BERLIN (Reuters) - Pakistan has an important role to play in the Afghan peace process, including in any negotiations with the Taliban, Afghan President Hamid Karzai said on Tuesday.
Speaking in Berlin a day after Pakistan boycotted a conference devoted to helping Afghanistan, Karzai said the two countries needed to work closely together.
“Pakistan’s role in any negotiations with the Taliban is very important and that is what we are seeking,” he told a joint news conference with German Chancellor Angela Merkel.
“Pakistan unfortunately suffers from the presence of sanctuaries (for Taliban insurgents) there and unless we address the sanctuaries and work together towards a comprehensive understanding of our problems and the eradication of radicalism we will neither see peace in Afghanistan nor peace and stability in Pakistan,” he added.
Washington and Kabul say Pakistan houses “safe havens” for insurgents. Pakistan says it is being used as a scapegoat for the U.S. failure to bring stability to Afghanistan.
Islamabad boycotted Monday’s conference in the German city of Bonn after NATO aircraft killed 24 of its soldiers on the border with Afghanistan in a November 26 attack the alliance called a “tragic” accident.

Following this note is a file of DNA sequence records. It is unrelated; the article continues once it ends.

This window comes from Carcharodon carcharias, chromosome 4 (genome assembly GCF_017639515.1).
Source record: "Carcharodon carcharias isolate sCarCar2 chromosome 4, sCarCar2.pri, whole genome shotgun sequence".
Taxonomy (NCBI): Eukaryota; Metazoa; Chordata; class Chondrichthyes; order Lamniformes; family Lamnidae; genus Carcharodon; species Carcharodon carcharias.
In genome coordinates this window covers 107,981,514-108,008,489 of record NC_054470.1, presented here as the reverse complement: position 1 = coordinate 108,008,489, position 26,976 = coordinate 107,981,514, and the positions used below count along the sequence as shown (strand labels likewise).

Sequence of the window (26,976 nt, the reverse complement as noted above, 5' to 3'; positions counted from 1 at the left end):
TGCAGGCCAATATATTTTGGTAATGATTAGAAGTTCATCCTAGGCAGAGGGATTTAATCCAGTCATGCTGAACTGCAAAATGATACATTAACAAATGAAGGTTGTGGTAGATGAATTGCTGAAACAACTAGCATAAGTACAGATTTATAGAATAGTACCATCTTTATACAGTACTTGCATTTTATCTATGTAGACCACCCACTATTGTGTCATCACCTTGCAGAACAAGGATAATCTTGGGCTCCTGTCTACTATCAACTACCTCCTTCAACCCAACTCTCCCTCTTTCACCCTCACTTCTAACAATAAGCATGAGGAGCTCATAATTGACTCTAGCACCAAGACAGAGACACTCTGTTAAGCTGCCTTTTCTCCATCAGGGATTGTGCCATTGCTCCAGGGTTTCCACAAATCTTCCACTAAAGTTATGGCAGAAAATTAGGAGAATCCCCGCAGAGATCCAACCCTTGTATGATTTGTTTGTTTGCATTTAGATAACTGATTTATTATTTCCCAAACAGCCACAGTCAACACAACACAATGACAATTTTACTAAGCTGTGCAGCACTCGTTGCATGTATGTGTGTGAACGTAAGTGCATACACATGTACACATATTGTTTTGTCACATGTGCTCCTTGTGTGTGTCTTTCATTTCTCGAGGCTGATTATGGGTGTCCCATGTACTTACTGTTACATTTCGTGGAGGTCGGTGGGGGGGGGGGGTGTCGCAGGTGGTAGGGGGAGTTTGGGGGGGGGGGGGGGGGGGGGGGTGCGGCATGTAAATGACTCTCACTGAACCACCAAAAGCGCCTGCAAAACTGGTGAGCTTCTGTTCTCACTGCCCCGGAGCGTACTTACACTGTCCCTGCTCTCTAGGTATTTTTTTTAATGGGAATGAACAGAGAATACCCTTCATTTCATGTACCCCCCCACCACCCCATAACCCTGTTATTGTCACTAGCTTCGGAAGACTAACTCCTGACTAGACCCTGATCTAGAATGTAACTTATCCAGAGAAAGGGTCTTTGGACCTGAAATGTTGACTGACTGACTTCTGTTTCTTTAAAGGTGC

At his news conference, Karzai also condemned an attack earlier on Tuesday on a Shi’ite Muslim shrine in central Kabul that killed at least 48 people, including women and children, while they were marking the festival of Ashura.
It was one of the bloodiest attacks on Kabul civilians since the fall of the Taliban government in 2001 and a potent reminder of Afghanistan’s troubles just one day after Karzai won Western pledges of long-term support for his country.
“This is the first time on such an important religious day in Afghanistan that terrorism of that horrible nature is taking place,” Karzai said.
At Monday’s conference in Bonn, foreign governments pledged to support Afghanistan long after allied troops go home, with or without a political settlement with insurgents.
Reporting by Stephen Brown; Writing by Gareth Jones; Editing by Peter Graff